The upper surface 112 of the base 110 includes a sound port 120 and a sound switch 122. The sound port 120 is a series of cut-outs that allows a speaker in the base (not shown) to transmit sound. The sound switch 122 may be shaped as a musical note, such as, for example, a clef. Pressing the sound switch 122 produces a voice and also changes the sound mode between modes that produce music, phrases, and sounds.

The base also includes a mode switch (not shown). Actuating the mode switch changes modes between demonstration mode, play mode with loud volume, and play mode with soft volume. In play mode, the toy 100 is ready for play. In demonstration mode, the activity toy can simulate the sounds and melodies created by playing with the toy 100.

The upper surface 112 of the base 110 includes a ball tray 124. The ball tray is a recess in the base 110 that holds the balls. A slanted area 126 above the ball tray 124 guides balls into the ball tray 124.

Referring to FIG. 2, a sound processor circuit 128 located inside the base 110 produces sounds. The circuit 128 includes a battery 130, a power switch 132, dimple switches 118, a sound switch 122, a sound generator 134, a speaker 136, and a mode switch 138. The power switch 132, which is located on the base 110, provides power to the sound processor circuit 128. The dimple switches 118, sound switch 122, and mode switch 138 provide inputs to the sound generator 134.

Lights 140 are mounted inside the base 110 directly under each dimple switch 118. Each light 140 is electrically connected to a dimple switch 118 so that the light 140 is activated when the switch 118 is actuated. The light 140 illuminates a translucent ball 116 positioned in the dimple to make the ball appear to glow.

The sound generator 134 is a microprocessor that is programmed with a variety of sounds. The sounds can be phrases or music that are repeated in a sequence or in a random order. The sound generator 134 produces a combination of sounds when several of the dimple switches are actuated simultaneously.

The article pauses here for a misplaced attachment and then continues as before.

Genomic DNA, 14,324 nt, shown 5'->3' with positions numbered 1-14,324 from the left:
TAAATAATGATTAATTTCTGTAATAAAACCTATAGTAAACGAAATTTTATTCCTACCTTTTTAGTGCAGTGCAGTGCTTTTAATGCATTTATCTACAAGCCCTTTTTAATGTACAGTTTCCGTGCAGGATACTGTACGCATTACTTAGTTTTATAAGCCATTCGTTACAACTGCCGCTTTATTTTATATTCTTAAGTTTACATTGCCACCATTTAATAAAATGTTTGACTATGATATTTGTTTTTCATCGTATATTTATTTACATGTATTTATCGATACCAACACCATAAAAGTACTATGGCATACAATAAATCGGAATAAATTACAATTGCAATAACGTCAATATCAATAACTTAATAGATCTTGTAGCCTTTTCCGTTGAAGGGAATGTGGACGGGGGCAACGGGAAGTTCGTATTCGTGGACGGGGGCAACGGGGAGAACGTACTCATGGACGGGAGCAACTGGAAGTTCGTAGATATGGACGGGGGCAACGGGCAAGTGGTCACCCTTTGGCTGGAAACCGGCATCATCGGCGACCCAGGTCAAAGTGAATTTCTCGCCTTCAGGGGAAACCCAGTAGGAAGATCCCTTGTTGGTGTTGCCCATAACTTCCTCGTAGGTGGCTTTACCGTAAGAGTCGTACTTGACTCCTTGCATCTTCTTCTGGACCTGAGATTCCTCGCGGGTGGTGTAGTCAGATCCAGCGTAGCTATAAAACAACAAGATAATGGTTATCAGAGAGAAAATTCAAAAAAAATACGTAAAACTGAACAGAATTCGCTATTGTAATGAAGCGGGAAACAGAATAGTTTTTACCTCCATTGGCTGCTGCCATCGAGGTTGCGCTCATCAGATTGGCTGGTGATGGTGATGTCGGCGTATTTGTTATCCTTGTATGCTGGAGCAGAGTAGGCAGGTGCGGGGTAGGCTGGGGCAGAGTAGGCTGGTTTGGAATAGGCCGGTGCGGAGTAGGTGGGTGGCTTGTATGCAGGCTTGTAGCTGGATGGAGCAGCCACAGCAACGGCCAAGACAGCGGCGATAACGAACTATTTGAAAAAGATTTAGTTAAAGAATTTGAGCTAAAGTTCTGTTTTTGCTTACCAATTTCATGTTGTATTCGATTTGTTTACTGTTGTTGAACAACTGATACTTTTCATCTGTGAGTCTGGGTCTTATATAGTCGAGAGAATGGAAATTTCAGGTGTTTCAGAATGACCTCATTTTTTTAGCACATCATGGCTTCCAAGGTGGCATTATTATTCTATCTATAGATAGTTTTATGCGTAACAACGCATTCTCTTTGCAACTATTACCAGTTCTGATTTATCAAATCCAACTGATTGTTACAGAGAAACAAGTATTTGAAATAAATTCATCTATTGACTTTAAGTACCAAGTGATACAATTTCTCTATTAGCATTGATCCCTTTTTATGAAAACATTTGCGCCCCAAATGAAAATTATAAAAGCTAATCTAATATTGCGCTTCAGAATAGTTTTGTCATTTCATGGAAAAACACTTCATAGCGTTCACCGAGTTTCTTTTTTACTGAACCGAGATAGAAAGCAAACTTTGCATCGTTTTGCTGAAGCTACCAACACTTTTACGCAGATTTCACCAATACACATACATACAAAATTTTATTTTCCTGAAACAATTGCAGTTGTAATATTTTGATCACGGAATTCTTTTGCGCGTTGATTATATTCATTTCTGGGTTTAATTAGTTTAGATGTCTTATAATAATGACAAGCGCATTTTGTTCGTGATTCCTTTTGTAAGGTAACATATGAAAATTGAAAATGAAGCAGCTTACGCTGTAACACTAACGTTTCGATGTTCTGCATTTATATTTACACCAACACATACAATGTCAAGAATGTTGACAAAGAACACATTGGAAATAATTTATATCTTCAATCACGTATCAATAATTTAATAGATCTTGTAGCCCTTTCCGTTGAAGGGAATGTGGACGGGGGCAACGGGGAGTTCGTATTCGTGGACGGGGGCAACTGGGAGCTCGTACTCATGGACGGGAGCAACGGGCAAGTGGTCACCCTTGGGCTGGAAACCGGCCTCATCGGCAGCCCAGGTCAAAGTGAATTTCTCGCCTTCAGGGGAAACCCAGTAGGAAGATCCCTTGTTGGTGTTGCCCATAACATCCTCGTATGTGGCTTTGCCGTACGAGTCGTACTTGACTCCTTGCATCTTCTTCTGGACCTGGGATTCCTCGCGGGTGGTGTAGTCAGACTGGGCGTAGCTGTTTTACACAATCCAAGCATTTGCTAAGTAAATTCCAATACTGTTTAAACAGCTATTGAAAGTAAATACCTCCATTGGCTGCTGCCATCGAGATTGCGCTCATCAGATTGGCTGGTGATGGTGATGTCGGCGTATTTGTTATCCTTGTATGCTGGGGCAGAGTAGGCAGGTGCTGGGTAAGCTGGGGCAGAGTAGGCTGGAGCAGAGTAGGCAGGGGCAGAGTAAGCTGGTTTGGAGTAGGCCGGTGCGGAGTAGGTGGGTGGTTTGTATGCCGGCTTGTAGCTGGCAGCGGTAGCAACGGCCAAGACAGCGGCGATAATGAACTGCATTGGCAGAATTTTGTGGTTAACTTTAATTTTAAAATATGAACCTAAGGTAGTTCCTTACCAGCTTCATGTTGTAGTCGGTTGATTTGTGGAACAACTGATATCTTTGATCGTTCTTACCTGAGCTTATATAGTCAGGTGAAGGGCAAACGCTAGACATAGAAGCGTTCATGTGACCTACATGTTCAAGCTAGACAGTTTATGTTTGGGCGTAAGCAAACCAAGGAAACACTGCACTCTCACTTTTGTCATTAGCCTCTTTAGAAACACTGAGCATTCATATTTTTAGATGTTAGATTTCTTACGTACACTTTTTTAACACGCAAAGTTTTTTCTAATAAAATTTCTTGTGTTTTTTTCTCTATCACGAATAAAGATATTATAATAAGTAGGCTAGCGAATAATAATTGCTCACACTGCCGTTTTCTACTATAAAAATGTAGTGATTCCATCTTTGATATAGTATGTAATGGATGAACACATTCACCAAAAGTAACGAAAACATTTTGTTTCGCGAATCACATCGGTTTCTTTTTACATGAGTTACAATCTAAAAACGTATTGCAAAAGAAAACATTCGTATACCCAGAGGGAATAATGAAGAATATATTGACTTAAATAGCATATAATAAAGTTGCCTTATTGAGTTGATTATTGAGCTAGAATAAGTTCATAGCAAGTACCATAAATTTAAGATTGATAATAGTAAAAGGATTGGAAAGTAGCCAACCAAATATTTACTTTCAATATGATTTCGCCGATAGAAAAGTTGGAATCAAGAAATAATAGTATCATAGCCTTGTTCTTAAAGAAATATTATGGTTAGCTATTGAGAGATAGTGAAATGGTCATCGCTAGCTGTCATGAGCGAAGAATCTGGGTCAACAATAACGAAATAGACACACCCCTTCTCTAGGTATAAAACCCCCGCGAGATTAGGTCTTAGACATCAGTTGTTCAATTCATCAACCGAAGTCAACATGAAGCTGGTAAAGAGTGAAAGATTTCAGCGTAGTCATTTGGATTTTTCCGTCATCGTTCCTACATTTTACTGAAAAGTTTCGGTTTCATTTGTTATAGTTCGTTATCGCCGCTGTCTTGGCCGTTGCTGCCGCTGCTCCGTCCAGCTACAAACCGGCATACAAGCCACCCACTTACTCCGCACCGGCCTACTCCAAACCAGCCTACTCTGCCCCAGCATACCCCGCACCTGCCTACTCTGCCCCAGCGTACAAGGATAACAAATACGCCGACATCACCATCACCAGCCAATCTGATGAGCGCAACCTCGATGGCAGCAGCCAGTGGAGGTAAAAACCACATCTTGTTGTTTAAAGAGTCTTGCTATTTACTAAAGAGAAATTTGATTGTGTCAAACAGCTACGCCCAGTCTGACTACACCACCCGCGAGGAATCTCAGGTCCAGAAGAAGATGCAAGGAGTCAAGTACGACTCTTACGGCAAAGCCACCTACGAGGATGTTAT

The sound generator 134 changes sound modes between music, sounds, and phrases when the sound switch 122 is actuated. The output of the sound generator 134 is connected to the speaker 136. The sound generator 134 also may include an amplifier circuit (not shown) to increase the volume of the sound.

Referring to FIG. 3, the game is prepared for play according to a procedure 142. The player is provided with an activity toy that has the features described above (step 144). The player turns the game on by activating the power switch (step 146). The mode switch prepares the toy for play or for demonstration (step 148). If the player is not familiar with the game or would like to observe the game, the player can select the demonstration mode using the mode switch (step 150). In the demonstration mode, the activity toy may produce sounds and light and may provide the user with playing instructions.

To ready the game for play, the player selects a play mode (step 152). The player also may choose between play modes (step 154) with loud or soft volumes. In one implementation, the mode switch 138 may be a three position switch that allows the user to select between a demonstration mode, a play mode with loud volume, and a play mode with soft volume. In another implementation, the activity toy 100 has a separate volume switch that allows the player to select loud or soft volumes.

Next, the player presses the sound switch 122 to select from the desired sound modes of music, voice and sounds (step 156). In one implementation, the sound circuit 100 is programmed to begin in the music mode. Each time that the sound switch 122 is pressed, the sound circuit may advance to the next sound mode until the desired sound mode is selected. In another implementation, pressing the sound switch 122 without any balls 116 in the dimples 114 produces a few measures of music notes when the toy 100 is in music mode. In addition, a metronome sound may then play for about 15 seconds to indicate that the toy 100 is in music mode. In a further implementation, pressing the sound switch 122 while a song is playing changes the song to the next song in a sequence.

In yet another implementation, the toy 100 may have a sound effects mode. In this implementation, a specific sound effect may play each time a specific dimple switch 118 is actuated. Thus, a young player may learn to associate a specific sound to the action of pressing a specific dimple switch 118. A rhythmic xylophone may sound when the sound switch 122 is pressed to indicate that the toy 100 is in sound effects mode. In this implementation, the toy 100 may revert from sound effects mode to music mode after about a minute of inactivity. A few measures of a tune may then be produced to indicate that the toy 100 is back in music mode.

The balls are then placed in the ball tray (step 158) and the game is ready to start (160). The ball tray 124 may also be used for storage of the balls 116.